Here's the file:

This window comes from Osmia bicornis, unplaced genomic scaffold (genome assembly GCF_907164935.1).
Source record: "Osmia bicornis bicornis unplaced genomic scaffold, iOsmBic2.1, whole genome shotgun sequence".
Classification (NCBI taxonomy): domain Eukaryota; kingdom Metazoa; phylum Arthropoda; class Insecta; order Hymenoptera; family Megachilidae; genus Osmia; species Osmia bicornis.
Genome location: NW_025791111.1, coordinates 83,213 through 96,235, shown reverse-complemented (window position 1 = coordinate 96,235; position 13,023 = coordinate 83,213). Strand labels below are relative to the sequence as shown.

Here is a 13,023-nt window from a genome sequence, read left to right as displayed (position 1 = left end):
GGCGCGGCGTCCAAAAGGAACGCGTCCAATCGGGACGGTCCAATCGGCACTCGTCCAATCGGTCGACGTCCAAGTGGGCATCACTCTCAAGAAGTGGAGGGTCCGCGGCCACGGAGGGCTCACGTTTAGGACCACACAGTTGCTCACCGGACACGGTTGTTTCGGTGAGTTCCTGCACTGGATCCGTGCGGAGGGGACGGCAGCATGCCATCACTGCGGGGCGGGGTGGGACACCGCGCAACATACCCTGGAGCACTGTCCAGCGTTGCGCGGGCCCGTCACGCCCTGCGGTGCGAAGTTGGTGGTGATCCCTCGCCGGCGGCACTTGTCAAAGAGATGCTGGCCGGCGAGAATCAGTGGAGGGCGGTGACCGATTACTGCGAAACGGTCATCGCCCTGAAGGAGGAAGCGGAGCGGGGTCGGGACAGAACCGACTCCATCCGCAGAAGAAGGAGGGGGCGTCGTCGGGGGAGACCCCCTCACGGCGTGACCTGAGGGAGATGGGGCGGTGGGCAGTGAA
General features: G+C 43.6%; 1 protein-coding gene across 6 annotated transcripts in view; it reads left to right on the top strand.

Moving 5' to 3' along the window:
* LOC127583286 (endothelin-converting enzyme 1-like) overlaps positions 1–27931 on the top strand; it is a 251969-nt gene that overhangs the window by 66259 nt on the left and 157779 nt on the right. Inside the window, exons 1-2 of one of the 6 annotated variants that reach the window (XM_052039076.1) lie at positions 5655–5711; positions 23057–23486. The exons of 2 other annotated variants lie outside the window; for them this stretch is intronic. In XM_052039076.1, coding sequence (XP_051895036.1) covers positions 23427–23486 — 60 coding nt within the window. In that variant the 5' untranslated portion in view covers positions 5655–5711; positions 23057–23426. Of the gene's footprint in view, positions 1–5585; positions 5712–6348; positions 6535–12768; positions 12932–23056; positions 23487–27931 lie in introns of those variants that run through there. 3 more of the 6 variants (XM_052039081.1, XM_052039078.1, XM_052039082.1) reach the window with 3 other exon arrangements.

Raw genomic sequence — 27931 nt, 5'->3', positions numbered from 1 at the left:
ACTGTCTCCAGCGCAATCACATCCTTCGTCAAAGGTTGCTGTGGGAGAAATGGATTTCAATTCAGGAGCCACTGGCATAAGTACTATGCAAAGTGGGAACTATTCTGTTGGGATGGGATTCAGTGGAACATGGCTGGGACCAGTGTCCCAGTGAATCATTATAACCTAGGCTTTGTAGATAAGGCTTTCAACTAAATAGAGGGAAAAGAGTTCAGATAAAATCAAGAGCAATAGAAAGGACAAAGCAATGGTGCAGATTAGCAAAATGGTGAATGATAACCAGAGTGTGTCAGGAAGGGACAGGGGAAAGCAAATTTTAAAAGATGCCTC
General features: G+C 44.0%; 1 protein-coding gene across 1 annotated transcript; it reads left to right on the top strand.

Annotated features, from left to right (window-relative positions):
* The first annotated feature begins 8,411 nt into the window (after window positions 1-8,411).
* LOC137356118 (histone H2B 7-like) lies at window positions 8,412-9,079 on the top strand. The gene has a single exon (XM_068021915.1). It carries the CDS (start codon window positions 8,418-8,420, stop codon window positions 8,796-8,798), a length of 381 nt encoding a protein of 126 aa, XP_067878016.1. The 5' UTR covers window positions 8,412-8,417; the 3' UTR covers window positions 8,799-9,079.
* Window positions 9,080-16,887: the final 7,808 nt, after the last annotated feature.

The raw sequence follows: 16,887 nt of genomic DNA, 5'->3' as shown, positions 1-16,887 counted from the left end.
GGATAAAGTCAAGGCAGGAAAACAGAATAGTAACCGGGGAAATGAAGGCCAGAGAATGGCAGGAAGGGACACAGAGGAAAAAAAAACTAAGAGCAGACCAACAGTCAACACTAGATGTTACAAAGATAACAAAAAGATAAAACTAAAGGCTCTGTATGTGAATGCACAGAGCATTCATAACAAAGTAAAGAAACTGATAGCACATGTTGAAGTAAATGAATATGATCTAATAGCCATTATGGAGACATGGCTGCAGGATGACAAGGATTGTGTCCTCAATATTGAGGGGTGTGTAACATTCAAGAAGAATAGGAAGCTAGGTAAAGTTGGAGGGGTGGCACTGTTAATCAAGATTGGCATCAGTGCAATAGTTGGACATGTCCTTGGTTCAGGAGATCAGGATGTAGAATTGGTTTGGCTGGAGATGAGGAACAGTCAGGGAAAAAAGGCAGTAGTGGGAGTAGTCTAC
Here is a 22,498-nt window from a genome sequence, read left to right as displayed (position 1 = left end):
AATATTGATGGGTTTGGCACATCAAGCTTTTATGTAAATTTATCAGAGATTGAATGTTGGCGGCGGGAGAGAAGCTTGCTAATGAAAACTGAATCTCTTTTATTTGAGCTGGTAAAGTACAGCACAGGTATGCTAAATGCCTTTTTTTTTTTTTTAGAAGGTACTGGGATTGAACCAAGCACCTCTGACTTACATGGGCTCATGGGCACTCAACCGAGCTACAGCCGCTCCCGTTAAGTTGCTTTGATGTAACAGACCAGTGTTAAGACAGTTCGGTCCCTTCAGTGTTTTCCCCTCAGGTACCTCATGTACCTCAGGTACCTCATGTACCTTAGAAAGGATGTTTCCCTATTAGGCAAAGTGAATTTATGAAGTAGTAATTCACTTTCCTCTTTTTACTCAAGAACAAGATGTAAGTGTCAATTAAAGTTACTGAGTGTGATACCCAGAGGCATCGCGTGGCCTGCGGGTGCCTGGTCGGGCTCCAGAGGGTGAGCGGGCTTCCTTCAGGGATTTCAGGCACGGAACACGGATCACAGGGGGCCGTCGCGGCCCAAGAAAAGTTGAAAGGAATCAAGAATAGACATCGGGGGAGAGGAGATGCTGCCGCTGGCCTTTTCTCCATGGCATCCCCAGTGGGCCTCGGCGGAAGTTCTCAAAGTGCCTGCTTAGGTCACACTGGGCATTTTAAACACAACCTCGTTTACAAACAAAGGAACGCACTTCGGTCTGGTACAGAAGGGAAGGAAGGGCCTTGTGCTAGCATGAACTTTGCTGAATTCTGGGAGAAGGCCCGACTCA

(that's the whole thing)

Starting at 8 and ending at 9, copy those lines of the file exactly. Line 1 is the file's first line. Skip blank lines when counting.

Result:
Moving 5' to 3' along the window:
* LOC127583286 (endothelin-converting enzyme 1-like) overlaps positions 1–27931 on the top strand; it is a 251969-nt gene that overhangs the window by 66259 nt on the left and 157779 nt on the right. Inside the window, exons 1-2 of one of the 6 annotated variants that reach the window (XM_052039076.1) lie at positions 5655–5711; positions 23057–23486. The exons of 2 other annotated variants lie outside the window; for them this stretch is intronic. In XM_052039076.1, coding sequence (XP_051895036.1) covers positions 23427–23486 — 60 coding nt within the window. In that variant the 5' untranslated portion in view covers positions 5655–5711; positions 23057–23426. Of the gene's footprint in view, positions 1–5585; positions 5712–6348; positions 6535–12768; positions 12932–23056; positions 23487–27931 lie in introns of those variants that run through there. 3 more of the 6 variants (XM_052039081.1, XM_052039078.1, XM_052039082.1) reach the window with 3 other exon arrangements.